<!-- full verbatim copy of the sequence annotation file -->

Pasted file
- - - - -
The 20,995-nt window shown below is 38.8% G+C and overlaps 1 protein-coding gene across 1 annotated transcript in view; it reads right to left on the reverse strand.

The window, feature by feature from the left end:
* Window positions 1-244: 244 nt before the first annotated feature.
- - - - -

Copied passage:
The 20,995-nt window shown below is 38.8% G+C and overlaps 1 protein-coding gene across 1 annotated transcript in view; it reads right to left on the reverse strand.

The window, feature by feature from the left end:
* Window positions 1-244: 244 nt before the first annotated feature.